With the third principle, that of push-pull saturation converters, two switching transistors are provided as in the push-pull converters. However, the switching transistors are linked with their bases via a common winding of the primary circuit and are driven via said winding which, for example, is linked via a voltage divider to the input voltage of the push-pull converter. Thereby, its function is such that the transistors with higher gain is first through-connected and then remains conductive via the base current impressed by means of the base winding until the transformer becomes saturated and the collector current of the transistor which is quickly increasing due to the drop of the inductance becomes so high that the base control current can no longer hold the transistor in saturation and the voltage at the transformer reverses due to the decreasing magnetic induction.
By so doing, the base voltage at the transistor with higher gain simultaneously becomes negative and the second transistor becomes conductive until, after renewed saturation of the transformer, the operation effects another reversal.
Push-pull saturation converters have an angle of current flow of nearly 360° and, thus low internal resistances. The attainable output power corresponds to those of externally controlled push-pull converters since the transformer also becomes magnetized in both directions here and a great change of induction thereby derives. Given constant input voltage, one obtains output voltages which are largely constant in a broad load range. If a plurality of output voltages are required, then these can be taken without further expense with rectifiers in accordance with the secondary windings. Circuit expense for the drive of the transistors is eliminated.
Despite these advantages and the favorable, low-cost realization, the use area of the saturation converter is limited to the transmission of small powers with a low degree of efficiency. The cause of these limitations are the problems in the switching operation of the power transistors. Since the transformer is almost suddenly placed in saturation, the collector current in the current-conducting transistor increases very quickly. As a result of a base current excess, said transistor is in the saturation state at this time and, since it continues to be supplied with base current, a relatively long storage time passes until the shutdown is initiated due to the increase of the collector-emitter voltage. A disproportionately high collector peak current arises which cannot only dangerously overload the transistors but, above all results in high switching losses. Moreover, the high peak currents effect strong voltage fluctuations at the input and output of the converter as well as potent, high-frequency disruptions which make the elimination of radio interference difficult. The energy content of the current peak is intermediately stored in the leakage inductance of the transformer and is subsequently fed back into the input circuit on the one hand, which effects dangerously high voltage peaks at the shutoff transistor, and, on the other hand is fed to the output circuits, whereby output voltages undesirably increase, particularly given small load. Since the current peaks of both transistors are usually of different height, a great asymmetry is caused in the transformer, this effecting an unequal load distribution to the output diodes and switching transistors and causing undesired voltage waviness or ripple in the outputs.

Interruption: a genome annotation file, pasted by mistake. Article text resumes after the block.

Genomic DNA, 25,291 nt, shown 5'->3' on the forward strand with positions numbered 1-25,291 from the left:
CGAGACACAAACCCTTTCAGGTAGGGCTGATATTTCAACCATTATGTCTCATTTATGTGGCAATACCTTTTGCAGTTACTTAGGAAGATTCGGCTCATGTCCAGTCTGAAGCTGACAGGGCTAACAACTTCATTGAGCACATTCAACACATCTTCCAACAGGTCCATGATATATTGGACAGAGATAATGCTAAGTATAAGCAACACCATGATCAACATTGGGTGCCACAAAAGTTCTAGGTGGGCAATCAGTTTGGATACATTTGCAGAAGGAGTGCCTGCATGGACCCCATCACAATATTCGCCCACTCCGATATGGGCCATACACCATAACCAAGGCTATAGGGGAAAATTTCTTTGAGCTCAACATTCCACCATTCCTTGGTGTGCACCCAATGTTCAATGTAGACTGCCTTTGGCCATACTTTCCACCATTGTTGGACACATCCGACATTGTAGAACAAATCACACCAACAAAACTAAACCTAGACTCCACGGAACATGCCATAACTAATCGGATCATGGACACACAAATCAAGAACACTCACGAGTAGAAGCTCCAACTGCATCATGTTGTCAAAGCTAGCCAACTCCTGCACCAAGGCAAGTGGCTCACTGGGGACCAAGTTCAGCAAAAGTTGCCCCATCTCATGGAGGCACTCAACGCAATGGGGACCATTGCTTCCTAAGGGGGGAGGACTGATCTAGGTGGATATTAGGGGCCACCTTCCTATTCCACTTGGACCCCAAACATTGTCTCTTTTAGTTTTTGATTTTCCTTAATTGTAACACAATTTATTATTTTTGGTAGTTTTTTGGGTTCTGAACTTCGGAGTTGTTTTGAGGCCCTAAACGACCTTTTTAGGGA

Proceeding from the principle of the push-pull saturation converter, an object of the invention is to offer a push-pull saturation converter with high efficiency and high power given low expense for parts.
This object is inventively achieved in that a choke with a diode connected in parallel is arranged in the common emitter circuit of the switching transistors. Given a particularly advantageous embodiment of the invention, the leg of the transformer core having the transformer windings exhibits at least one notch-like shaping constricting the cross section of the central leg.
Due to the special grinding of the center leg of the transformer, the weakened part of the center leg becomes saturated first and the magnetization current in the transformer slowly increases. The choke in the common emitter line of the switching transistors increases the voltage drop at the beginning of saturation. This voltage drop opposes the base voltage of the transistor which is now conductive and already effects a clearance of the base at the beginning of the transformer saturation.
An acceleration element consisting of a resistor with a series connected capacitor is allocated to the base circuit of the switching transistors in a further embodiment of the invention.
Due to the acceleration element, the shutdown operation is further strengthened, which also has an effect in the switching-on. Also, due to the acceleration element, the transistors are operated with low turn-on losses and the elimination of the current peaks thus considerably facilitates the elimination of radio interference. A sure balancing of the transistor currents and core induction is achieved via the choke. The diode connected in parallel serves for the reset magnetization of the choke.
The magnetic reversal losses in the transformer are greatly reduced in an advantageous manner by means of the leg grinding, since the core is fully driven only at the prescribed location in the center leg.
FIG. 1 is a schematic illustration of a known push-pull saturation converter;
FIG. 2 is a schematic illustration of the push-pull saturation converter of the invention; and
FIG. 3 is a schematic illustration of the transformer core employed in the push-pull saturation converter of the invention.